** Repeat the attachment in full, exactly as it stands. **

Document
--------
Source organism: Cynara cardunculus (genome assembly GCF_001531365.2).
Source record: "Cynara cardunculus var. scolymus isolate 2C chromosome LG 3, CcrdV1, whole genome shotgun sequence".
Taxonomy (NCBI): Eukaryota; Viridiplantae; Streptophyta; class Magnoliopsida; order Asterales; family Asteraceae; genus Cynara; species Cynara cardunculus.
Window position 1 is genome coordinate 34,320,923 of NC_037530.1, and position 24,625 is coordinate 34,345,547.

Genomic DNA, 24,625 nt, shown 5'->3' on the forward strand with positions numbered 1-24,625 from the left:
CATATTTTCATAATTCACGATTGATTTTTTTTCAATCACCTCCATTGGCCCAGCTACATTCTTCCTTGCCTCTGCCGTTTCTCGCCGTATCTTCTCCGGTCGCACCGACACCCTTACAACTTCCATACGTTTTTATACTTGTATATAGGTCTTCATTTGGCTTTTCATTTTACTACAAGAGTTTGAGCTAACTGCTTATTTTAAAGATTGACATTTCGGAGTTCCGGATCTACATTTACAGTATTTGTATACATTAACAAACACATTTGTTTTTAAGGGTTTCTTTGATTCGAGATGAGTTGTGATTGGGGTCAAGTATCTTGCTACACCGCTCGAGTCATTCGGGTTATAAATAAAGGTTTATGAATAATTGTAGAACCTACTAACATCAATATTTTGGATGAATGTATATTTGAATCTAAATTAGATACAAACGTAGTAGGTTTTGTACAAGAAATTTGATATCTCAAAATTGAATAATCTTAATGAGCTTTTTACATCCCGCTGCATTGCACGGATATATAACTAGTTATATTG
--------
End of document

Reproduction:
Source organism: Cynara cardunculus (genome assembly GCF_001531365.2).
Source record: "Cynara cardunculus var. scolymus isolate 2C chromosome LG 3, CcrdV1, whole genome shotgun sequence".
Taxonomy (NCBI): Eukaryota; Viridiplantae; Streptophyta; class Magnoliopsida; order Asterales; family Asteraceae; genus Cynara; species Cynara cardunculus.
Window position 1 is genome coordinate 34,320,923 of NC_037530.1, and position 24,625 is coordinate 34,345,547.

Genomic DNA, 24,625 nt, shown 5'->3' on the forward strand with positions numbered 1-24,625 from the left:
CATATTTTCATAATTCACGATTGATTTTTTTTCAATCACCTCCATTGGCCCAGCTACATTCTTCCTTGCCTCTGCCGTTTCTCGCCGTATCTTCTCCGGTCGCACCGACACCCTTACAACTTCCATACGTTTTTATACTTGTATATAGGTCTTCATTTGGCTTTTCATTTTACTACAAGAGTTTGAGCTAACTGCTTATTTTAAAGATTGACATTTCGGAGTTCCGGATCTACATTTACAGTATTTGTATACATTAACAAACACATTTGTTTTTAAGGGTTTCTTTGATTCGAGATGAGTTGTGATTGGGGTCAAGTATCTTGCTACACCGCTCGAGTCATTCGGGTTATAAATAAAGGTTTATGAATAATTGTAGAACCTACTAACATCAATATTTTGGATGAATGTATATTTGAATCTAAATTAGATACAAACGTAGTAGGTTTTGTACAAGAAATTTGATATCTCAAAATTGAATAATCTTAATGAGCTTTTTACATCCCGCTGCATTGCACGGATATATAACTAGTTATATTG